By Jennifer Goodrum, CDA Director of Government Relations
From the Fall 2017 Journal of the Colorado Dental Association
Even when the state legislature is not in session, the Capitol remains busy with post-2017-session and pre-2018-session work. This fall has been particularly busy to that end with a number of legislative interim committees and rulemaking processes affecting dentists and dental offices.
Limitations for Opioid Prescribing
A legislative-authorized interim task force has met through the summer to discuss Colorado’s current opioid abuse epidemic and possible solutions. Prescribing behavior has been a key focus of the task force, among numerous other topics ranging from education and prevention to treatment options. A number of possible prescriber reforms have been discussed including
- improving the Prescription Drug Monitoring Program (PDMP) system,
- mandating PDMP usage,
- requiring e-prescribing,
- limiting dosage that can be prescribed,
- requiring concurrent naloxone prescriptions when a patient is prescribed opioids, and
- mandating prescriber CE.
In addition, efforts are underway to revisit a regulatory board policy on opioid prescribing developed by the state’s medical, dental, nursing and pharmacy boards in October 2014. This policy sets basic parameters for opioid prescribing and establishes some thresholds where additional patient safeguards should be applied (e.g. opioid therapy that is more than 90 days in duration, 120 MME dosages or certain high-risk formulations). The state is currently considering revisions to a number of these thresholds to align with recent policy recommendations adopted by the Centers for Disease Control and Prevention. The CDA is actively engaged in shaping policy around both provider and payer reforms related to the opioid epidemic to ensure that any solutions adopted are logical and effective from a prescriber perspective.
Sales and Use Tax Simplification
A second legislative-authorized interim task force has met through the summer to discuss Colorado’s complicated local sales and use tax structure. Efforts are underway to simplify current systems to make compliance easier for businesses. These efforts would be particularly beneficial to small businesses, like dental offices, that often do not have the resources to track the many disparate local tax codes and associated requirements. Dental offices are responsible for paying local sales and use tax when providing certain goods to patients—ranging from consumer use goods (toothbrushes, toothpaste, teeth whitening kits, etc.) in some jurisdictions to medical devices (like orthodontic retainers) in other jurisdictions. The lack of consistency in codes and current difficulties associated with registration and remittance have been a longstanding challenge for dental offices.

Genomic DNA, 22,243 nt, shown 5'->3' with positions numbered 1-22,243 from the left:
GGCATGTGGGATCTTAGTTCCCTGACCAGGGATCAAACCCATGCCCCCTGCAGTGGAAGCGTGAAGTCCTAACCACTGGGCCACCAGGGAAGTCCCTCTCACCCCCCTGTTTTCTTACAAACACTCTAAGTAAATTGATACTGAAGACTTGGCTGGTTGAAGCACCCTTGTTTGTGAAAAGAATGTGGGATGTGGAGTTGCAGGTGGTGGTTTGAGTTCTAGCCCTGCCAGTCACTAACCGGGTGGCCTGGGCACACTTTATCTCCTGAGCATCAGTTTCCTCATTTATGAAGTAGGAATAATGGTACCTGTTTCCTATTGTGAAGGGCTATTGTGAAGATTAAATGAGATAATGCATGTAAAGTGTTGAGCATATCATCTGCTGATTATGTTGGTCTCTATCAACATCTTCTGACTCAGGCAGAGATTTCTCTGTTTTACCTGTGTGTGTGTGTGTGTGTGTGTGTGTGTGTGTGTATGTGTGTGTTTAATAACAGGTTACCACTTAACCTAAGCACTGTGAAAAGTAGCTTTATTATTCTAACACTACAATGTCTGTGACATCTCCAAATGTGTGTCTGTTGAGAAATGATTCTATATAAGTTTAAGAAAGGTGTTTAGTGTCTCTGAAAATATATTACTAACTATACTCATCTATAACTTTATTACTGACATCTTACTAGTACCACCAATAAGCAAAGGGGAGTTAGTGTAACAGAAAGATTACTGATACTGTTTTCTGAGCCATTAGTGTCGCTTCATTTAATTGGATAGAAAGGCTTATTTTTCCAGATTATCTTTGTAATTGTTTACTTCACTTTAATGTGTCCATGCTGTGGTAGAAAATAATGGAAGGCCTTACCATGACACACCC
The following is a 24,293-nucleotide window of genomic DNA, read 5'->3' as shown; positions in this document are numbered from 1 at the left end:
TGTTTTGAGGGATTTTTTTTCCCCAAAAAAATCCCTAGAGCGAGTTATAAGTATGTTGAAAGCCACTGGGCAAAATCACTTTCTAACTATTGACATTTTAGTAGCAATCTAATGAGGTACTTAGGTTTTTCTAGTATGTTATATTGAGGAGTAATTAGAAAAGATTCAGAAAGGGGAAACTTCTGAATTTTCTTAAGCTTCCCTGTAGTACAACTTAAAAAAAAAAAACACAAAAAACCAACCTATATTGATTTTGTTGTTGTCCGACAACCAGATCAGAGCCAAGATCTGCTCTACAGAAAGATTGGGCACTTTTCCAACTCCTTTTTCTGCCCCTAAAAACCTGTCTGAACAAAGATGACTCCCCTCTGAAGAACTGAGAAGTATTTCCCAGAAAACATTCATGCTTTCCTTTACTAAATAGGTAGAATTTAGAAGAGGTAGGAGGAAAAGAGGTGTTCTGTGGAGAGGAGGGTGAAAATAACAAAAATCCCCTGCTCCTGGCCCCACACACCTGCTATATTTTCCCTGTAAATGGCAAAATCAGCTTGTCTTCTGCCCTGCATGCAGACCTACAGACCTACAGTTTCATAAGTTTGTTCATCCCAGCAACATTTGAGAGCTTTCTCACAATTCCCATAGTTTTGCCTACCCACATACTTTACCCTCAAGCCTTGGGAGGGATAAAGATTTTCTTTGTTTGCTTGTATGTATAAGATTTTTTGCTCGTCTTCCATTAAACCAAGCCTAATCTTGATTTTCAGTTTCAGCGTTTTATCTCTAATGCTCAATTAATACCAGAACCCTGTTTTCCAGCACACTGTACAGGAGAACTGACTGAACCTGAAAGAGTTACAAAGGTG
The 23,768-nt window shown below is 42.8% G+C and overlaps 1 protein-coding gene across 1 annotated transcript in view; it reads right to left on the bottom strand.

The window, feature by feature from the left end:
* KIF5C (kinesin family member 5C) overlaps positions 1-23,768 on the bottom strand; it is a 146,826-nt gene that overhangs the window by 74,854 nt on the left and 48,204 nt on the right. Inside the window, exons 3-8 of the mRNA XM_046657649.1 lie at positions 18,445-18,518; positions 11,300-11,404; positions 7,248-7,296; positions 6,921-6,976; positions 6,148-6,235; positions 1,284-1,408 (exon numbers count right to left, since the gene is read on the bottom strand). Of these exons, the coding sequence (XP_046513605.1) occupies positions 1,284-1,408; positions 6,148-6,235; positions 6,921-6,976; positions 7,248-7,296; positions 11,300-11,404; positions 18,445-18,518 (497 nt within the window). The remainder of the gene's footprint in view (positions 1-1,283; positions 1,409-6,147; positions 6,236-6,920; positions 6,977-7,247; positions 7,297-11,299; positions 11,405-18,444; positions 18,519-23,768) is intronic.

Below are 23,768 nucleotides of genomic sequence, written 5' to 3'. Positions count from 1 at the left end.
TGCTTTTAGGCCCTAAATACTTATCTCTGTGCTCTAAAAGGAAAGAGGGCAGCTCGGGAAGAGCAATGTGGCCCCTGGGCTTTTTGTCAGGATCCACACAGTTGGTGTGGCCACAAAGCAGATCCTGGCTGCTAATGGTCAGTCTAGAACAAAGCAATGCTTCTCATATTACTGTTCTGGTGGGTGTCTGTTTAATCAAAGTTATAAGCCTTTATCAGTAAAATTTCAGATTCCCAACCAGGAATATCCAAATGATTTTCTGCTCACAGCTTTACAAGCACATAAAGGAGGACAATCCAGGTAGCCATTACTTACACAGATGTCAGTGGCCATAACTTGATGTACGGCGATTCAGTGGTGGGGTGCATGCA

Clarifications to the Dentist’s Role in Sleep Apnea
In March, the Colorado Dental Board began stakeholder meetings on sleep apnea policy, resulting in the development of a draft rule to clarify dentists’ versus physicians’ roles in diagnosing and treating sleep disorders. A draft rule was developed by the Colorado Dental Board as part of this process, which clarified that dentists may fabricate and titrate oral appliances for treatment of sleep disorders pursuant to an order by a qualified medical provider with the medical provider responsible for final sign off on the efficacy of the device. Initial diagnosis of sleep disorders, as well as treatment planning, was the purview of the medical provider, who must also order and interpret diagnostic tools like sleep studies—though dentists may dispense sleep studies ordered by a physician. Dentists’ ability to independently use sleep studies to titrate oral appliances is a current area under debate, as well as whether accreditation requirements for durable medical suppliers should be applied to dental offices dispensing sleep study devices. Precedents set in this draft rule could have far reaching implications for future areas of overlap between dentistry and medicine.
Medicaid Program Improvements
In July and August, Medicaid solicited comments from stakeholders as they conducted a “Regulatory Efficiency Review,” which is designed to evaluate opportunities to improve the efficiency and cost effectiveness of programs for patients and providers. The CDA submitted extensive comments addressing numerous topics, from consistency of policies between adult and children’s dental benefits to current definitions of “high risk caries” in patients. Internal staff discussions of stakeholder feedback occurred in late September. Next, the Medical Services Board will consider recommendations on rule and policy changes. All stakeholder input will be shared with Medicaid’s Medical Services Board and the CDA will keep members informed of any policy changes made as a result of this process.
The 2018 Colorado legislative session starts on Jan. 10, 2018. The CDA anticipates another very lively session and will keep members informed of important bills that will affect dentistry.